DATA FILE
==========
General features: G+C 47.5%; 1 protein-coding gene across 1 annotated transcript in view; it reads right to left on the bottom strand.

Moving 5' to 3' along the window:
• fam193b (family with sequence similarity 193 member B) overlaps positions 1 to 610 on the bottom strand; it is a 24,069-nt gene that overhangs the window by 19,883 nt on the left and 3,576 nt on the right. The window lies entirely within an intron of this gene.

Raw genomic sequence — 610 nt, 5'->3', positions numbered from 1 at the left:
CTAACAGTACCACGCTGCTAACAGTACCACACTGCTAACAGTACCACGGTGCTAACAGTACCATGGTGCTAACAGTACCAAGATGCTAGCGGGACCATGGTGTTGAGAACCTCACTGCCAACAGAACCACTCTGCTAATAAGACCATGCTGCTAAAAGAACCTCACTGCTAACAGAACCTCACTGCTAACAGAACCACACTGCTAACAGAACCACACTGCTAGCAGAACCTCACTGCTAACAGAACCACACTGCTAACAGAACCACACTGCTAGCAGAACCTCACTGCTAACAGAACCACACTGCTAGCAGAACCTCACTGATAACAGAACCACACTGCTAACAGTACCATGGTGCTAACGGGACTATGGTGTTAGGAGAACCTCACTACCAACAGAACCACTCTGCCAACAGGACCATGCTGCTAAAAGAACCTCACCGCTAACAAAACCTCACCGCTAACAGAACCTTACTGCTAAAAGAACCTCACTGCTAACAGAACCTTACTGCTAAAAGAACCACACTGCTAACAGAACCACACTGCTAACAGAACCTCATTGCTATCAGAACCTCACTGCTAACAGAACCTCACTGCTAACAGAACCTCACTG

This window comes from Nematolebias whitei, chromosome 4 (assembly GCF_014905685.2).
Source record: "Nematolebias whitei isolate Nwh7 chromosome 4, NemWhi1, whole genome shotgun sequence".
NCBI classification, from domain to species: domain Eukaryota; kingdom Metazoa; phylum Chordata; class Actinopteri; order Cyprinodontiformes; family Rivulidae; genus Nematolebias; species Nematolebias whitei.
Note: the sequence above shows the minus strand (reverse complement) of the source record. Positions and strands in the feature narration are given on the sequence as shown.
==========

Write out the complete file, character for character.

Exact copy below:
General features: G+C 47.5%; 1 protein-coding gene across 1 annotated transcript in view; it reads right to left on the bottom strand.

Moving 5' to 3' along the window:
• fam193b (family with sequence similarity 193 member B) overlaps positions 1 to 610 on the bottom strand; it is a 24,069-nt gene that overhangs the window by 19,883 nt on the left and 3,576 nt on the right. The window lies entirely within an intron of this gene.

Raw genomic sequence — 610 nt, 5'->3', positions numbered from 1 at the left:
CTAACAGTACCACGCTGCTAACAGTACCACACTGCTAACAGTACCACGGTGCTAACAGTACCATGGTGCTAACAGTACCAAGATGCTAGCGGGACCATGGTGTTGAGAACCTCACTGCCAACAGAACCACTCTGCTAATAAGACCATGCTGCTAAAAGAACCTCACTGCTAACAGAACCTCACTGCTAACAGAACCACACTGCTAACAGAACCACACTGCTAGCAGAACCTCACTGCTAACAGAACCACACTGCTAACAGAACCACACTGCTAGCAGAACCTCACTGCTAACAGAACCACACTGCTAGCAGAACCTCACTGATAACAGAACCACACTGCTAACAGTACCATGGTGCTAACGGGACTATGGTGTTAGGAGAACCTCACTACCAACAGAACCACTCTGCCAACAGGACCATGCTGCTAAAAGAACCTCACCGCTAACAAAACCTCACCGCTAACAGAACCTTACTGCTAAAAGAACCTCACTGCTAACAGAACCTTACTGCTAAAAGAACCACACTGCTAACAGAACCACACTGCTAACAGAACCTCATTGCTATCAGAACCTCACTGCTAACAGAACCTCACTGCTAACAGAACCTCACTG

This window comes from Nematolebias whitei, chromosome 4 (assembly GCF_014905685.2).
Source record: "Nematolebias whitei isolate Nwh7 chromosome 4, NemWhi1, whole genome shotgun sequence".
NCBI classification, from domain to species: domain Eukaryota; kingdom Metazoa; phylum Chordata; class Actinopteri; order Cyprinodontiformes; family Rivulidae; genus Nematolebias; species Nematolebias whitei.
Note: the sequence above shows the minus strand (reverse complement) of the source record. Positions and strands in the feature narration are given on the sequence as shown.